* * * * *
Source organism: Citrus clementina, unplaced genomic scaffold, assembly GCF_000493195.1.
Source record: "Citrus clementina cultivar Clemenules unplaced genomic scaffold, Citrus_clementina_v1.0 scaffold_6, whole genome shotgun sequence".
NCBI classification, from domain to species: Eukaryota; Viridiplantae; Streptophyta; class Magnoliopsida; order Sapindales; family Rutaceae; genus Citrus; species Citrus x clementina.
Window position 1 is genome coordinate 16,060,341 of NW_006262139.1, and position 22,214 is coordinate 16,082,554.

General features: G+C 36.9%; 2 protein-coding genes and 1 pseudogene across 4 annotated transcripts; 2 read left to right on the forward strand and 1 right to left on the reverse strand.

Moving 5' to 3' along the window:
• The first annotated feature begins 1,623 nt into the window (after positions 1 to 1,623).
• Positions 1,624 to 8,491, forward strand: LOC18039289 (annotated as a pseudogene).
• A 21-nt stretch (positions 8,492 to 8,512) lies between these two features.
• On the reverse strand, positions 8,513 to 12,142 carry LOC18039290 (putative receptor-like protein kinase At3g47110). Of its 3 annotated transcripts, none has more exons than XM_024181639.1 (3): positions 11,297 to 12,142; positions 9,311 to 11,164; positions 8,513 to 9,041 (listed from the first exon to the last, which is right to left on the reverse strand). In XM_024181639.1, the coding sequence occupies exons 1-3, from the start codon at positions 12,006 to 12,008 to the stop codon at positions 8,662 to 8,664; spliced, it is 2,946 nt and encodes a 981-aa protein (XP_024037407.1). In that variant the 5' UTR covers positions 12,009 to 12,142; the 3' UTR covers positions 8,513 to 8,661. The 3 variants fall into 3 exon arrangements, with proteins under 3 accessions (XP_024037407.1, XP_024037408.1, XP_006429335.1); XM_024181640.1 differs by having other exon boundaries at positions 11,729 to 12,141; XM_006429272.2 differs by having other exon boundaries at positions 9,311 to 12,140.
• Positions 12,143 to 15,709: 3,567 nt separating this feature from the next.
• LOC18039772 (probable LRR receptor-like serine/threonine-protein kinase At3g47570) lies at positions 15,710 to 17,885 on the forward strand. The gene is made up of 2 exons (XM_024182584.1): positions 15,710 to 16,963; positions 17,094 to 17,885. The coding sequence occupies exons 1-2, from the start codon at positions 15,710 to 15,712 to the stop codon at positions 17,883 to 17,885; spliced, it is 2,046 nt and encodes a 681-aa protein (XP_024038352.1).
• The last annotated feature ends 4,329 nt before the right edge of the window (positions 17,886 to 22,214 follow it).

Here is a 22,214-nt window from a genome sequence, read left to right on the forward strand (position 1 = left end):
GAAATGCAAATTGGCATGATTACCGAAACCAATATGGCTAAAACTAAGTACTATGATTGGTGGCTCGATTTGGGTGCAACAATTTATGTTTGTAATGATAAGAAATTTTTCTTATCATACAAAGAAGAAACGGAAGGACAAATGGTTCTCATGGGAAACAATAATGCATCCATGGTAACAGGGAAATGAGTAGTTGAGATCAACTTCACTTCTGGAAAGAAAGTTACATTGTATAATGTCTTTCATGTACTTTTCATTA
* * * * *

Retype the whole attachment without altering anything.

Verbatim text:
Source organism: Citrus clementina, unplaced genomic scaffold, assembly GCF_000493195.1.
Source record: "Citrus clementina cultivar Clemenules unplaced genomic scaffold, Citrus_clementina_v1.0 scaffold_6, whole genome shotgun sequence".
NCBI classification, from domain to species: Eukaryota; Viridiplantae; Streptophyta; class Magnoliopsida; order Sapindales; family Rutaceae; genus Citrus; species Citrus x clementina.
Window position 1 is genome coordinate 16,060,341 of NW_006262139.1, and position 22,214 is coordinate 16,082,554.

General features: G+C 36.9%; 2 protein-coding genes and 1 pseudogene across 4 annotated transcripts; 2 read left to right on the forward strand and 1 right to left on the reverse strand.

Moving 5' to 3' along the window:
• The first annotated feature begins 1,623 nt into the window (after positions 1 to 1,623).
• Positions 1,624 to 8,491, forward strand: LOC18039289 (annotated as a pseudogene).
• A 21-nt stretch (positions 8,492 to 8,512) lies between these two features.
• On the reverse strand, positions 8,513 to 12,142 carry LOC18039290 (putative receptor-like protein kinase At3g47110). Of its 3 annotated transcripts, none has more exons than XM_024181639.1 (3): positions 11,297 to 12,142; positions 9,311 to 11,164; positions 8,513 to 9,041 (listed from the first exon to the last, which is right to left on the reverse strand). In XM_024181639.1, the coding sequence occupies exons 1-3, from the start codon at positions 12,006 to 12,008 to the stop codon at positions 8,662 to 8,664; spliced, it is 2,946 nt and encodes a 981-aa protein (XP_024037407.1). In that variant the 5' UTR covers positions 12,009 to 12,142; the 3' UTR covers positions 8,513 to 8,661. The 3 variants fall into 3 exon arrangements, with proteins under 3 accessions (XP_024037407.1, XP_024037408.1, XP_006429335.1); XM_024181640.1 differs by having other exon boundaries at positions 11,729 to 12,141; XM_006429272.2 differs by having other exon boundaries at positions 9,311 to 12,140.
• Positions 12,143 to 15,709: 3,567 nt separating this feature from the next.
• LOC18039772 (probable LRR receptor-like serine/threonine-protein kinase At3g47570) lies at positions 15,710 to 17,885 on the forward strand. The gene is made up of 2 exons (XM_024182584.1): positions 15,710 to 16,963; positions 17,094 to 17,885. The coding sequence occupies exons 1-2, from the start codon at positions 15,710 to 15,712 to the stop codon at positions 17,883 to 17,885; spliced, it is 2,046 nt and encodes a 681-aa protein (XP_024038352.1).
• The last annotated feature ends 4,329 nt before the right edge of the window (positions 17,886 to 22,214 follow it).

Here is a 22,214-nt window from a genome sequence, read left to right on the forward strand (position 1 = left end):
GAAATGCAAATTGGCATGATTACCGAAACCAATATGGCTAAAACTAAGTACTATGATTGGTGGCTCGATTTGGGTGCAACAATTTATGTTTGTAATGATAAGAAATTTTTCTTATCATACAAAGAAGAAACGGAAGGACAAATGGTTCTCATGGGAAACAATAATGCATCCATGGTAACAGGGAAATGAGTAGTTGAGATCAACTTCACTTCTGGAAAGAAAGTTACATTGTATAATGTCTTTCATGTACTTTTCATTA